Thursday, October 21, 2021

"G-Darius HD" Review

A flashback to the 32-bit shooter era, "G-Darius HD" powers up the stalwart bullet hell franchise for Switch deployment.

Since the original game's arcade launch in 1987, the series has thrived on flashy visuals pulsing with fantasy-themed elements. Many fans believe the series peaked a decade later with the release of G-Darius, which introduced paradigm-shifting graphical boosts and level design.

"G-Darius HD" ups the ante further. Taito Corporation took deep care to pay respect to the beloved original, while adding considerable polish and ease-of-life enhancements.

Due to the side-scrolling nature of the game, it seems tailor-made for the Switch, particularly the gorgeous screen of the new OLED model.

The difficulty level remains monumental, which means you're in for a ton of frustration, as well as the thrilling sense of triumph once you take down particularly tough levels and bosses.

The game's replayability is immense due to its difficulty level, but it would have been nice to see a fuller-featured revamp that added extras, other "Darius" titles and more online interaction.

Still, for fans of one of the great shmups, it's tough to top "G-Darius HD," which reinvents the classic for a new era.

Publisher provided review code.

Wednesday, October 20, 2021

"Space Invaders Invincible Collection" Review

A satisfyingly robust collection of "Space Invaders" titles, "Space Invaders Invincible Collection" stacks 11 permutations of the interstellar shooter into one tight Switch package.

The anthology is a time machine that takes you back to quarter-popping arcade games, with increasingly tumultuous levels.

The games span decades, and include reinventions such as "Space Invaders Extreme" and the "Super Space Invaders '91." The fan-favorite "Arkanoid vs. Space Invaders" also makes an appearance.

Original black-and-white and color versions of the arcade OGs also pop up as well. 

They are by far the weakest components of this slate, but their hardcore retro appeal can't be overlooked. It's a thrill for old-school gamers to start with the originals and work your way forward.

Online leaderboards and instruction slates round out the package nicely. It's tough to imagine a future "Space Invaders" compilation topping this one in any meaningful way.

If you want more "Space Invaders" than this, you're just being greedy.

 Publisher provided review code.


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Tuesday, October 19, 2021

Book Report: "The Tipping Point"

The Tipping Point: How Little Things Can Make a Big DifferenceThe Tipping Point: How Little Things Can Make a Big Difference by Malcolm Gladwell
My rating: 4 of 5 stars

I would dub this book "the ultimate term paper." Incisive research and clever applications make this a think piece with teeth.

With tremendous ambition, Malcolm Gladwell sets out to change the way people think and react to word-of-mouth advertising. Using an inconsistent but generally convincing array of case studies, he probes inside the inner workings of social phenomena, tracing them to their humble beginnings.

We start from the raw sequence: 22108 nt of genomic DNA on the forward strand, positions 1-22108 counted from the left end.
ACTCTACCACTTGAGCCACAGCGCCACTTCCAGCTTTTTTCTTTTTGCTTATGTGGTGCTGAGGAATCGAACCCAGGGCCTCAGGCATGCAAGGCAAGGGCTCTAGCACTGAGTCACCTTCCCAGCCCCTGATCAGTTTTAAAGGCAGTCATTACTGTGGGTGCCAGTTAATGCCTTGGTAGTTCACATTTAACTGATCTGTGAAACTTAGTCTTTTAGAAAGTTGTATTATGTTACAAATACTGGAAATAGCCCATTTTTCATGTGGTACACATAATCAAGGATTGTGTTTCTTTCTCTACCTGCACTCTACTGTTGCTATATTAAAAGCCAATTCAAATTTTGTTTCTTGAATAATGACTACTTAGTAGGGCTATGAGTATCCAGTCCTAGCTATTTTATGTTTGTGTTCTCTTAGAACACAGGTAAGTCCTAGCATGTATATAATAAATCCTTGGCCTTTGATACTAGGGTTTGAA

A few of Gladwell's examples ring hollow -- particularly a worshipful deconstruction of "Blue's Clues" and a questionable study of how 1980s TV news talking heads influenced voters -- but in general the book is sharp and illuminating.

Gladwell's pompous tone is a little distracting at times, but you have to set any prejudice aside and let the egghead on a mission keep his flow. At least he never bores, which is more than you can say for most term papers.

"The Tipping Point" should be a textbook in an essential marketing class at every business school.

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Monday, October 11, 2021

Book Report: "American Dirt"

American DirtAmerican Dirt by Jeanine Cummins
My rating: 4 of 5 stars

Accusations of cultural appropriation distract from the torrent of research and authenticity that Jeanine Cummins channels into her writing.

Even though she can't fulfill the promise of her setup with a fully satisfying conclusion, her narrative about the struggles of a mother and her son to evade cartel assassins to make it north of the border is powerful and illuminating.

Careful to paint a respectful and inquisitive -- while still foreboding -- tale of the migrants' journey, Cummins uses eloquence and skilful emotional insight to deliver an often transcendent tale. Packed with stunning twists -- although maybe one or two too many -- and penetrating insight, the book feels like a product of experience rather than study.

Since so much of the book takes place in Southern Arizona and Sonora, the book has particularly high resonance for those from the Tucson and Nogales areas. "American Dirt" is a story that screams to be told, and Cummins was just the right author to answer the call.

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